Nicola McDermott’s Notebook

As my wife and I were watching some of the Olympic coverage, we caught a recap of the finals for the women’s high jump event. I was always terrible at high jump as a child, but I stand at around 191cm (over 6-feet tall), so watching the athletes jumping heights that would clear my head instils a lot of awe in me. One jumper in particular caught my eye – silver-medalist Nicola McDermott from Australia. After each of her jumps, the camera would catch her diligently writing in a notebook.

Screencap from video: https://youtu.be/tYFV02xldbE

I have heard of athletes who meticulously journal to help with performance psychology, but this was the first time I caught it live. You can learn a bit more about what she records after each jump in this Guardian piece. One quote from the piece caught my eye:

“The 2.04m – I gave myself a 10/10 for that jump, the execution,” McDermott explained. “I felt the clearance in the air. But the lack of experience with the timing meant that it just didn’t happen today.”

I like that she framed it not as a failure of her abilities, but instead a lack of experience with the execution. Instead of seeing it as “I can’t do this,” it’s “I haven’t done this yet.” The productivity sphere labels this as an example of growth mindset, and given the stakes of the Olympics it’s inspiring to see an athlete have such an upbeat, positive attitude that would likely cause me to beat myself down in defeat.

While mere mortals like myself typically go through the motions of any given action, Nicola’s journaling habit and mindset is worth modelling as a method of providing yourself with immediate feedback and a view from without – one that gets you out of your own head. It also takes ownership over the process, because it forces you to break the activity down into discrete parts that you can focus on and improve.

Congratulations to Nicola on her personal best, and the example she sets in performance excellence.

Stay Awesome,

Ryan

Shrinking the Change

In recent weeks, I’ve built reading time intentionally into my work day. I’ve had it “in my calendar” for quite a while as an intention, but I haven’t meaningfully engaged with that blocked-off time since I first put it into my calendar. The intention was to recognize that my skills and career path would require me to commit time to learning and personal development, but I quickly got lazy and found other less productive things to occupy that time with.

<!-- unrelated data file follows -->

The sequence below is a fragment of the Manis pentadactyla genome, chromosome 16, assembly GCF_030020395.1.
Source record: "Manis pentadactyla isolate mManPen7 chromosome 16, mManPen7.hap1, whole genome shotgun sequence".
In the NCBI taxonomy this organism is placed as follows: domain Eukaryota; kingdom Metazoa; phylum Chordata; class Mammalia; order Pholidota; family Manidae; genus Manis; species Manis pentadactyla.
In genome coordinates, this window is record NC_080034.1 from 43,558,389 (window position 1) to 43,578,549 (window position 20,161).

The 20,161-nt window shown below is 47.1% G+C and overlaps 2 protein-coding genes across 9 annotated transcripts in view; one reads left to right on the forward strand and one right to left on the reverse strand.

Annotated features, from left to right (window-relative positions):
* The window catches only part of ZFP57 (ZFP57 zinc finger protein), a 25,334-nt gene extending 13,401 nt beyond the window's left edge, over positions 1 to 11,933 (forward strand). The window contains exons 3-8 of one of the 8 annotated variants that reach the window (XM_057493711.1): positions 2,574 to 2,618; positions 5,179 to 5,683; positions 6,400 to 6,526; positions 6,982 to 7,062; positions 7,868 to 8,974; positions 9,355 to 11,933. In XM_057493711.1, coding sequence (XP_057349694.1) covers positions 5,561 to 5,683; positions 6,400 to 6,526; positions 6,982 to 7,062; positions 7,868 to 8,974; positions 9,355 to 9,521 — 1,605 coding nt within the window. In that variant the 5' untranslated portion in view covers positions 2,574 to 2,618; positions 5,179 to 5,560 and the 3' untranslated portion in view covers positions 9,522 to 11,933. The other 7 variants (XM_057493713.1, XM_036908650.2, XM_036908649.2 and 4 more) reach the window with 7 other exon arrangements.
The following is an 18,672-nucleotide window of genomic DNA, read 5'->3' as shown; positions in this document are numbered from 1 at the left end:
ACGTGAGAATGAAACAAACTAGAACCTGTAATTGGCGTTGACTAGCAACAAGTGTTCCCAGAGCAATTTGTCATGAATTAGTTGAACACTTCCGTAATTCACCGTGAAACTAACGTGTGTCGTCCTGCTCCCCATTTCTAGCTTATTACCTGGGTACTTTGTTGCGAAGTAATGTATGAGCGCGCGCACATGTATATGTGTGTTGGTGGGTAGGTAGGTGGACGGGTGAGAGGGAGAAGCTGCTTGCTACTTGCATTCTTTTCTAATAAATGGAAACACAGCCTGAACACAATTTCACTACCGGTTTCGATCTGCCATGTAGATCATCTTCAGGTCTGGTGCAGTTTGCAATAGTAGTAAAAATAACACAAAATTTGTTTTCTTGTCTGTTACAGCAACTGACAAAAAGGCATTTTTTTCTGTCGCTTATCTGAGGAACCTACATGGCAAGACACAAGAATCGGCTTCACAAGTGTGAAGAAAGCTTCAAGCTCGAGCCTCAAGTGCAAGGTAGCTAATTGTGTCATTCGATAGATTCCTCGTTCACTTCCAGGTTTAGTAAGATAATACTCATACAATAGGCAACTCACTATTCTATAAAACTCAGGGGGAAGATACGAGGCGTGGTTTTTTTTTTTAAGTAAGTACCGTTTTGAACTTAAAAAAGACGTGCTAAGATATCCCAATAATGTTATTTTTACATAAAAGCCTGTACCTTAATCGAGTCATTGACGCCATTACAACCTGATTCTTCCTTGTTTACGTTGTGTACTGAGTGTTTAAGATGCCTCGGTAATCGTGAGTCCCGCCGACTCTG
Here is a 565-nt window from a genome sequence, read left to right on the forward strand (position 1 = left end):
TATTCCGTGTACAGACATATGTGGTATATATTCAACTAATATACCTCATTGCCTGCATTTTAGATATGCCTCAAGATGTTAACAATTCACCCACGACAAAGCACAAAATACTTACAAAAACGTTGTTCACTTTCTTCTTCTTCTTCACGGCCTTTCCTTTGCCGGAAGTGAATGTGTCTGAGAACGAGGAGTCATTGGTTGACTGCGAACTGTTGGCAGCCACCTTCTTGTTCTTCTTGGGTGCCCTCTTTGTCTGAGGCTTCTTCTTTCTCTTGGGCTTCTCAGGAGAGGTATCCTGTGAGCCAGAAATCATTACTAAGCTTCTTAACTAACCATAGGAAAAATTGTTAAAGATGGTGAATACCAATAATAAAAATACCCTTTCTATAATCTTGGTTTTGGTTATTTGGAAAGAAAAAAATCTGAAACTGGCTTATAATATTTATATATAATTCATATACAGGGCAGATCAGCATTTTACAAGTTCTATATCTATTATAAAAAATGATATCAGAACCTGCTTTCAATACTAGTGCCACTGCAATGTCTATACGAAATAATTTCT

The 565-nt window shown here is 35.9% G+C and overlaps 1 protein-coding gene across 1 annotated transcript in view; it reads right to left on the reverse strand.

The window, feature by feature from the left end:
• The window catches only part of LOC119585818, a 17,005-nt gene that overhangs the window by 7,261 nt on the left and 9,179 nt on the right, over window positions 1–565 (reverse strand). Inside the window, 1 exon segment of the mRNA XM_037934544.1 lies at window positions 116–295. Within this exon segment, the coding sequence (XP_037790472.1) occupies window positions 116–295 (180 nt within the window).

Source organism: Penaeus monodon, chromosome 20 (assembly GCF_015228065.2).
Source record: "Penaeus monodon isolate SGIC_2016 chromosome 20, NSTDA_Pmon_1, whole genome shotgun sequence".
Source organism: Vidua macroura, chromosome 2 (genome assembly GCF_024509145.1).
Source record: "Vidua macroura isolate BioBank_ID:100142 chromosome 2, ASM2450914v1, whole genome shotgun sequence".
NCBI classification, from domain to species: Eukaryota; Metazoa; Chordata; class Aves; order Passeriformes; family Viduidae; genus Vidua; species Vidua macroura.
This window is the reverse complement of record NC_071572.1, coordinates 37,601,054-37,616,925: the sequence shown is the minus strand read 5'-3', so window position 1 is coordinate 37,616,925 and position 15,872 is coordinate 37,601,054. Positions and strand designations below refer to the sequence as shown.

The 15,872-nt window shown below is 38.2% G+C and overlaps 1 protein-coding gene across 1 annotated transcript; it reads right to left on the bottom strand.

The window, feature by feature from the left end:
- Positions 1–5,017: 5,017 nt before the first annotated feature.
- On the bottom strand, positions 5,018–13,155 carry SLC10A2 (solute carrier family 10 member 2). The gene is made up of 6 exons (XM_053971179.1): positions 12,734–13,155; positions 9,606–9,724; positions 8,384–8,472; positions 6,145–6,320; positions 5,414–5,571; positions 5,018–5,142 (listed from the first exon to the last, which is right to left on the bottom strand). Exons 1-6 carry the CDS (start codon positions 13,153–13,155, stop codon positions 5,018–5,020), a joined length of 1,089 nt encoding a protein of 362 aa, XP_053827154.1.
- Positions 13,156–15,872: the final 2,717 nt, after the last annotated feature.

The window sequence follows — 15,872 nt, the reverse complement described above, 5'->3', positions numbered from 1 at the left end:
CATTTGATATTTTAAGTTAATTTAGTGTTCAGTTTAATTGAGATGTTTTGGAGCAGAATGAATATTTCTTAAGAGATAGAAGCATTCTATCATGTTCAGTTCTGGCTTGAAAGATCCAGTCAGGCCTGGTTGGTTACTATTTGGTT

I was annoyed with how I’d allow the whole day to slip by without getting a good start to my tasks (my vice being YouTube’s algorithm), so I thought I’d redirect my attention a bit. I reasoned that if my brain wanted to fight engaging with work (because it’s hard), then I could use that time to read. I set the timer and once I finish the sprint, I would start on some task for the day.

Surprisingly, I’m having some success with the process. It’s not perfect, but on the days I start with reading, I’m more likely to resist temptation and tackle items on my to do list.

Coincidentally I’m reading the book Switch by Chip and Dan Heath. One of the chapters discusses the concept of shrinking the change, which is just a fancy way of expressing the idea that we should break big scary tasks into smaller, more manageable bites. Committing to something that is long and ill-defined is hard for my lazy brain to comply with, but it will comply with an easy edict, like “read for the next 25-minutes,” or “spend the next 25-minutes downloading course information files to be processed.”

These tips and hacks are not new – everyone has some flavour of it as part of their productivity system. But like losing weight, it’s not a knowledge problem. Learning and reading about how to lose weight won’t make you shed the fat, nor will it help you amp up productivity.

The challenge for me is tricking myself into not being lazy. If the only way I can do that is making an Odysseus pact, or treating myself like a child, setting a timer, and promising to do a little bit before I get a reward, then so be it.

Stay Awesome,

Ryan

A Decent Day

My productivity has been garbage recently. Maybe the lingering effects of working from home during the pandemic has finally ground me down, but I’ve been struggling with staying on task. I’m failing to prioritize my work, I’m failing to follow-through on intentions, and while I’m keeping up with some deliverables, it’s a real slog to turn stuff around. Even this blog consistently goes up days late.

I try to not take this to heart, because it genuinely wears me down. On a good day, I cross items off my list and stick to the pomodoro timer, letting its ticking provide a meditative soundtrack to my flow. On bad days, it feels like the whole days gets past me with nothing of substance to show; time that’s gobbled up by the Past forever.

On the days when I catch myself heading towards an abysmal performance by 5pm, I tell myself to just get one thing done. It doesn’t have to be huge or complicated, but get at least one important thing done and shipped, and you’ll have had a decent day.